The pre-season community carnival goes some way towards rectifying this, along with pre-season trials, although those matches often don’t feature the visiting clubs’ biggest name players. Suggestions of NRL clubs taking fixtures to regional areas seem to be just talk for now. In the meantime the best young players from country areas are lost to their hometown clubs, signing with agents at a young age, and chasing the NRL dream in the big smoke. Most won’t make it, but few ever return to bush footy, perhaps embarrassed and disillusioned, and are lost to the game forever. This trend is bleeding the country talent pool dry at a time when clubs struggle to survive from year to year.

So yeah. This game means something to me because I can imagine what it might mean to fans, young and old, who’ve seen an NRL player in the flesh for the first time this week in Coffs Harbour, and who will watch them lock horns under an open sky. Do you think they’ll be fussed about who’s leading the race for NSW jerseys? Bugger that. I reckon they’ll just be hoping the boys from the bush can get one over the city slickers. It’s just a shame they won’t see some players who, perhaps, would be there but for club self-interest.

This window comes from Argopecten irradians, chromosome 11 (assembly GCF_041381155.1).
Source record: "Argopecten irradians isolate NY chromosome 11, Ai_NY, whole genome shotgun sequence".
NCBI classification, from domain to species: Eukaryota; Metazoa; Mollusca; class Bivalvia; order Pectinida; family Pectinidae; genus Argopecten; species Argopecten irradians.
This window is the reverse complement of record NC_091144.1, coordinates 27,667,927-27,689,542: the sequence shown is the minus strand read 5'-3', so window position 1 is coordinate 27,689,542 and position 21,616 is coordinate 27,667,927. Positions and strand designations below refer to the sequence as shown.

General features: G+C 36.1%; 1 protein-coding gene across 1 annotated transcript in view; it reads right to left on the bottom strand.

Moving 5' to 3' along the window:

Hang on. There are a couple of other matches this weekend right? Are they State of Origin trials too? Surely if we keep going down the road towards an Origin All Stars shootout, that’s exactly what we should make the Anzac Test. Hey – apparently there’s a World Cup on later this year! After the final, why don’t we let Cameron Smith and Paul Gallen take turns picking their favourite players from the tournament and colour them maroon and blue. We can just change the eligibility rules. After all no one really cares about something so trivial as representing their country. Not compared to the old mate against mate mantra.